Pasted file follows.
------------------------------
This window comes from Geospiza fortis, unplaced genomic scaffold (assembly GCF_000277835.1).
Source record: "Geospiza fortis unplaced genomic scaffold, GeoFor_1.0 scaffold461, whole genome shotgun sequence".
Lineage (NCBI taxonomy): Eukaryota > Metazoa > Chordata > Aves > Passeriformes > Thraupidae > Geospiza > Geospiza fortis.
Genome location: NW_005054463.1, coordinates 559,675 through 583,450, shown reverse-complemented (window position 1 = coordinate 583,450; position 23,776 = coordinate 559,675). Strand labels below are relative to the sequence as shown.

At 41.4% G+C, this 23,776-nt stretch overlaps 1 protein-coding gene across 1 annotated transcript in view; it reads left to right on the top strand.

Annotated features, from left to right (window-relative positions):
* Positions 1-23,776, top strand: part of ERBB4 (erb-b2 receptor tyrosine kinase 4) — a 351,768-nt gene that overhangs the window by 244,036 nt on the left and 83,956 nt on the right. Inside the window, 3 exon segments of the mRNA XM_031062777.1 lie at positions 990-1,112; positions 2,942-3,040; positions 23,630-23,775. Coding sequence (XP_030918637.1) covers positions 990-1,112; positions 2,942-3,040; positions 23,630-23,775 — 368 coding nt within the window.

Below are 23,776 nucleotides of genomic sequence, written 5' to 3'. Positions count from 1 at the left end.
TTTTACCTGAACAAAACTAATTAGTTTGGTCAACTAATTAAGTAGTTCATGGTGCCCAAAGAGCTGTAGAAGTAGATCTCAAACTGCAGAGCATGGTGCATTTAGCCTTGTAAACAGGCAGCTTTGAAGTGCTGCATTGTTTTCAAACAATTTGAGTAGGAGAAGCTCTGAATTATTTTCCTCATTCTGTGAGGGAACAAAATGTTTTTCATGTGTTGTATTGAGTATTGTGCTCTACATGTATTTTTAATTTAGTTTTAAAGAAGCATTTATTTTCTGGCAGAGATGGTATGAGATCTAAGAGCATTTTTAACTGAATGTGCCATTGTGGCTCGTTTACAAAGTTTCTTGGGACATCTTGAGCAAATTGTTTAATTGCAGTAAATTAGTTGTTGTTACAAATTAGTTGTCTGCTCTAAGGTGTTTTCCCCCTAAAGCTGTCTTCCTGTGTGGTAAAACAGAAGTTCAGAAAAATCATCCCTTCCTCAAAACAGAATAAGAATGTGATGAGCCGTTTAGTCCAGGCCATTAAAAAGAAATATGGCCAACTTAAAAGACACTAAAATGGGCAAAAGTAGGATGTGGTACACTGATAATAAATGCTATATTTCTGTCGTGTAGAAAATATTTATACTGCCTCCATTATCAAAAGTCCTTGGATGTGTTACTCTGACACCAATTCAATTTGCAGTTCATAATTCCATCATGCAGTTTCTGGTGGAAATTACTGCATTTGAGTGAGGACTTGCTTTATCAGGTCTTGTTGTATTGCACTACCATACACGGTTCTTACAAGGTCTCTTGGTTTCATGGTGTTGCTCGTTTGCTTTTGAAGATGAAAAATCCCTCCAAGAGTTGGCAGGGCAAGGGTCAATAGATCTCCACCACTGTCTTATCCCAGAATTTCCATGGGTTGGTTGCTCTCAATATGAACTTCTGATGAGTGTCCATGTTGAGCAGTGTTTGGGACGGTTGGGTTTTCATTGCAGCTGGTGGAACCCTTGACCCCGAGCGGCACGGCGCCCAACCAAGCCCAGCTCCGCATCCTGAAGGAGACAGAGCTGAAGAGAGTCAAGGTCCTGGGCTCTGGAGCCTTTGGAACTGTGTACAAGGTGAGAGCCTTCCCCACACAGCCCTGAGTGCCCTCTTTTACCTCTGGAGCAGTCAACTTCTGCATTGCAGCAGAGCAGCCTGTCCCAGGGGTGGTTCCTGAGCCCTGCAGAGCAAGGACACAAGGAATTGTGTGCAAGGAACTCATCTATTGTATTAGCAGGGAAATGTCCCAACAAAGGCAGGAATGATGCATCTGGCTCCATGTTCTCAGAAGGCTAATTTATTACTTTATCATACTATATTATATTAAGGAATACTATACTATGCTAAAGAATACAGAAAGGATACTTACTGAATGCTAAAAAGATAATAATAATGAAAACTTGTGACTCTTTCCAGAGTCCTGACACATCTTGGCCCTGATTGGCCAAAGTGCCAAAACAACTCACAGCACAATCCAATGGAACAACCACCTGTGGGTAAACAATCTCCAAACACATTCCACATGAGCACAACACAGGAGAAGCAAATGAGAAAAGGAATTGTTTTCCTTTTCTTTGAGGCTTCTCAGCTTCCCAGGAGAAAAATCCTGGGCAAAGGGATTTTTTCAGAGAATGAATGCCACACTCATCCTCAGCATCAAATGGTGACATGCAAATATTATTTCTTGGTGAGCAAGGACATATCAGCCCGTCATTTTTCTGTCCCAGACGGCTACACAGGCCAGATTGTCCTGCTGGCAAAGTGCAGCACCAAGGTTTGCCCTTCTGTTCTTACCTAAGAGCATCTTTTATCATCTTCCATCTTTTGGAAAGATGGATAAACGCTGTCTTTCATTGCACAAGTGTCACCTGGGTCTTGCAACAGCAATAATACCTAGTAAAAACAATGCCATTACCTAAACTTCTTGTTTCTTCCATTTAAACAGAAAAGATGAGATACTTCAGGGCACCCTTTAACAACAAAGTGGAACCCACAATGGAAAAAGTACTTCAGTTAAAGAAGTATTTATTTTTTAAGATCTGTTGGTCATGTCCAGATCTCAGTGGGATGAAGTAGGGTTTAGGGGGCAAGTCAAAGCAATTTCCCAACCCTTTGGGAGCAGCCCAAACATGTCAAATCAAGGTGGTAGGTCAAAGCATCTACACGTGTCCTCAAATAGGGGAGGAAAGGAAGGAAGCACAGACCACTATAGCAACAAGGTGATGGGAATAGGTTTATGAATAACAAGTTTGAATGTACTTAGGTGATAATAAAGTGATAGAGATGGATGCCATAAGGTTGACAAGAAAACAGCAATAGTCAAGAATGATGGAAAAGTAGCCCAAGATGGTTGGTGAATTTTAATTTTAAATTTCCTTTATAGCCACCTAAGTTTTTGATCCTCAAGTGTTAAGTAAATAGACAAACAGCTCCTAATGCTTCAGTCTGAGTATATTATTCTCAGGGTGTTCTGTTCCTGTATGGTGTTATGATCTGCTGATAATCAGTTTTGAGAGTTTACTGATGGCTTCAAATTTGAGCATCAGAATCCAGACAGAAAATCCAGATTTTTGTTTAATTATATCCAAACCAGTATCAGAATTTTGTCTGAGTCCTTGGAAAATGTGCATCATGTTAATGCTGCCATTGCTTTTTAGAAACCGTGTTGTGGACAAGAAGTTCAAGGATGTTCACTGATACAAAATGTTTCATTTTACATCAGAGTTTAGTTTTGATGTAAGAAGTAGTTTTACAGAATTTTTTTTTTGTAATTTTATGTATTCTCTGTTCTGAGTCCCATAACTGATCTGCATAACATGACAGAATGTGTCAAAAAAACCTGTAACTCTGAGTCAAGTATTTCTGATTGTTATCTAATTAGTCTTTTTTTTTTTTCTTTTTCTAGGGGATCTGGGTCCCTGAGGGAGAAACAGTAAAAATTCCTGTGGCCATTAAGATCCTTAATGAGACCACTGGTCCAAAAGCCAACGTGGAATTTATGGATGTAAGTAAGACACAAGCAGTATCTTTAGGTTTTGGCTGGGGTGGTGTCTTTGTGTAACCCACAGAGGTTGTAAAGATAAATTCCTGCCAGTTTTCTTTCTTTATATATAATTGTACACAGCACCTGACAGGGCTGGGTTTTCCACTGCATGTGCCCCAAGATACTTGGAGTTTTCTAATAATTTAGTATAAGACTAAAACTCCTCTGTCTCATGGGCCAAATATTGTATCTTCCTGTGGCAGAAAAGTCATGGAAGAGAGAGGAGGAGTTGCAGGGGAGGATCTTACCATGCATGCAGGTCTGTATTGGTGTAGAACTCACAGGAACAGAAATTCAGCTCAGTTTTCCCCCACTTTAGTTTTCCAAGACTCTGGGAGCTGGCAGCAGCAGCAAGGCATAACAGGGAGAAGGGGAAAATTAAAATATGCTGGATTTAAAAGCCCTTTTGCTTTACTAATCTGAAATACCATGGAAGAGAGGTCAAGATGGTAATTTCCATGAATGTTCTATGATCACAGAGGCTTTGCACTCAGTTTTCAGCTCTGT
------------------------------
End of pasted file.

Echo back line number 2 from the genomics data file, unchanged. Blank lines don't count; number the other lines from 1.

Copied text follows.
Source record: "Geospiza fortis unplaced genomic scaffold, GeoFor_1.0 scaffold461, whole genome shotgun sequence".